Portland State University. Department of Psychology
Cynthia D. Mohr
Date of Award
Doctor of Philosophy (Ph.D.) in Applied Psychology
1 online resource (ix, 231 pages)
Social connection is important to one's health and longevity. However, not only do people need others to survive, we need others to thrive. Researchers call for deeper examination of the functions and processes through which our social partners help us to prosper and thrive, such as through increased physical health and well-being (Feeney & Collins, 2015; Pietromonaco & Collins, 2017). Over three studies, I examined phenomena theorized to contribute to long-term thriving including positive emotions (i.e., gratitude and positive affect fluctuation), responsive support, affectionate touch, and physical health (i.e., sleep) within the context of nursing work (Study 1) and military relationships (Study 2 & 3). Study 1 provides support for the benefits of received gratitude expressions, an understudied component of gratitude interactions. Specifically, nurses receiving more thanks within their work week were associated with feeling more satisfied with their patient care and in turn positive physical health outcomes including higher sleep quality, for example. Thus, not only is feeling grateful important to well-being but receiving thanks from others benefits one's physical health as well. Study 2 extended research describing the impact of the dynamic and fluctuating nature of emotion and physical health to close relationships by examining how positive affect variability (intra-individual standard deviation) and instability (differences between each successive day's mood) promotes or hinders intimacy. The second study found that greater fluctuations in positive affect over time were associated with greater reports of closeness within military couples. Recent research indicates that variability in positive and negative mood contributes to reduced psychological and physical well-being; however, when applied to the study of close relationships, Study 2 suggests that variation in positive mood may instead benefit military couples. Finally, Study 3 investigated the degree to which affectionate touch enhances the interrelationships among negative event support, gratitude, and sleep within Veterans and their partners over time. Results offer limited support; however, one key finding indicates that Veteran daily reports of affectionate touch were associated with increased sleep quality for their spouses. In addition, Veteran reports of affectionate touch strengthened the degree to which spouses' perceived responsive support predicted Veteran grateful mood. Study 3 supports research showing that positive interactions with one's partner, such as physical touch and responsive support, contribute to sleep and positive relationship maintenance emotions, such as gratitude. Taken together, these studies offer support for the integral role our social connections play in thriving, particularly within the contexts of nursing and military relationships.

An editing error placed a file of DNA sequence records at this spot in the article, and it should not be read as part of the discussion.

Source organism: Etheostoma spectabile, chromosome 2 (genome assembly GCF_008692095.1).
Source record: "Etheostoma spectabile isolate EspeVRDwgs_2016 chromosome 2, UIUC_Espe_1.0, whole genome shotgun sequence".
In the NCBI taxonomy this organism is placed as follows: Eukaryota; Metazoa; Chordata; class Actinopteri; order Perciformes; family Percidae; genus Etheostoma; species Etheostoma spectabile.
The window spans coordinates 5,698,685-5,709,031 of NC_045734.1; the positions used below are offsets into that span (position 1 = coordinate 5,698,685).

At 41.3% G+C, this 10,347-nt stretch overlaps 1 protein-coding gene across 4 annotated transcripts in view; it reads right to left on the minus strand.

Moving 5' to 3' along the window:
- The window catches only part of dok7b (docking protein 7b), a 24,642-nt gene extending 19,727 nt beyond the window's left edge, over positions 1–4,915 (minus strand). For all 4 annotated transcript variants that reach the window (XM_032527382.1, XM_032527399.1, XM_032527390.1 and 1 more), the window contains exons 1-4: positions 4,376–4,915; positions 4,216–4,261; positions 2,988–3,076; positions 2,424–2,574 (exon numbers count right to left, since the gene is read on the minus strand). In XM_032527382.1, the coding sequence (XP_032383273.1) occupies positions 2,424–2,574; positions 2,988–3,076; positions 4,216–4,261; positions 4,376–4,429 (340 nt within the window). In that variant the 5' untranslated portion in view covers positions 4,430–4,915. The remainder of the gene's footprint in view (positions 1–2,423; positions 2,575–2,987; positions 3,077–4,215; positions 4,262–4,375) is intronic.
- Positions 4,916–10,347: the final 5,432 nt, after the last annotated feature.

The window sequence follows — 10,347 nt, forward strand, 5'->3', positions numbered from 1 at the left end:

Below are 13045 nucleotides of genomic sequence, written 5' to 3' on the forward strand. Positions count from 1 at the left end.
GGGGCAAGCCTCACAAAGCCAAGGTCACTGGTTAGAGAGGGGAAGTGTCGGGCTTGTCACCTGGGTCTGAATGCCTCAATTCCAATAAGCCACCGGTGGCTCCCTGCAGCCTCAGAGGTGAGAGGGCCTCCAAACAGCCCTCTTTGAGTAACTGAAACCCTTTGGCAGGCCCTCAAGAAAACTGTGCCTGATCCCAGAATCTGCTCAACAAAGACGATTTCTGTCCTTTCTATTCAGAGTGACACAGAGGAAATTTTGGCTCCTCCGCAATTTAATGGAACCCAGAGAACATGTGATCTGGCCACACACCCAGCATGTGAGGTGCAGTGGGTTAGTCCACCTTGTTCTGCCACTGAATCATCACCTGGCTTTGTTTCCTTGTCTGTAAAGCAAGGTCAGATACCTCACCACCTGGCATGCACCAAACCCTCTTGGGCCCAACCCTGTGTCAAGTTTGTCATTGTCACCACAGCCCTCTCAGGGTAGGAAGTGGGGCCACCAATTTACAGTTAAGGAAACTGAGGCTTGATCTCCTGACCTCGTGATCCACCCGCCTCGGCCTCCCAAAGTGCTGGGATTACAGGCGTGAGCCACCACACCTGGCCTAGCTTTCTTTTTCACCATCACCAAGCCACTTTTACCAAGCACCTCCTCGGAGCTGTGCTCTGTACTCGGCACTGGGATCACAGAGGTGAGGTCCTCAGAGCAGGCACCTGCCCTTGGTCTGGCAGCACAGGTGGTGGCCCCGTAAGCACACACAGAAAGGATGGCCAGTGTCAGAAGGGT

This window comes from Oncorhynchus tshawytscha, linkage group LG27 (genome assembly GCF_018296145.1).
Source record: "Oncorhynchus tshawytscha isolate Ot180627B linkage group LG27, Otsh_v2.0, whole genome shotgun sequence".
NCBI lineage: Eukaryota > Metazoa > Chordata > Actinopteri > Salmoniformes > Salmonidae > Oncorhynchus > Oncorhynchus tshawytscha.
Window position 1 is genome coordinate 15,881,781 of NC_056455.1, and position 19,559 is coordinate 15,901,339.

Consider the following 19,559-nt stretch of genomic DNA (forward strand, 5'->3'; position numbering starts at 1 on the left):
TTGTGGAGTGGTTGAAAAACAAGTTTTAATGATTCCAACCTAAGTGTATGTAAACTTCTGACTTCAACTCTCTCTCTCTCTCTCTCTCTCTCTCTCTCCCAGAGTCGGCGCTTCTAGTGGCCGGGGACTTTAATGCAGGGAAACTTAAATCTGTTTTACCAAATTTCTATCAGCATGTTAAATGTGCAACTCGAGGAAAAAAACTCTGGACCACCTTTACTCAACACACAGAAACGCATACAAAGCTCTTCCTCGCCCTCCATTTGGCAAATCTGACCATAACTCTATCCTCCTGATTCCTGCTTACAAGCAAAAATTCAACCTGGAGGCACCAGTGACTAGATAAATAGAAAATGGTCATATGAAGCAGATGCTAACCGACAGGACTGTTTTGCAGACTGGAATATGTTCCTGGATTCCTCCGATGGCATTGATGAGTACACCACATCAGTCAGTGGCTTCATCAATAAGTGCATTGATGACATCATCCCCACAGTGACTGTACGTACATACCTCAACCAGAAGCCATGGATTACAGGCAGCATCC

Starkey, Alicia Rochelle, "Relational Thriving in Context: Examining the Roles of Gratitude, Affectionate Touch, and Positive Affective Variability in Health and Well-Being" (2019). Dissertations and Theses. Paper 4806.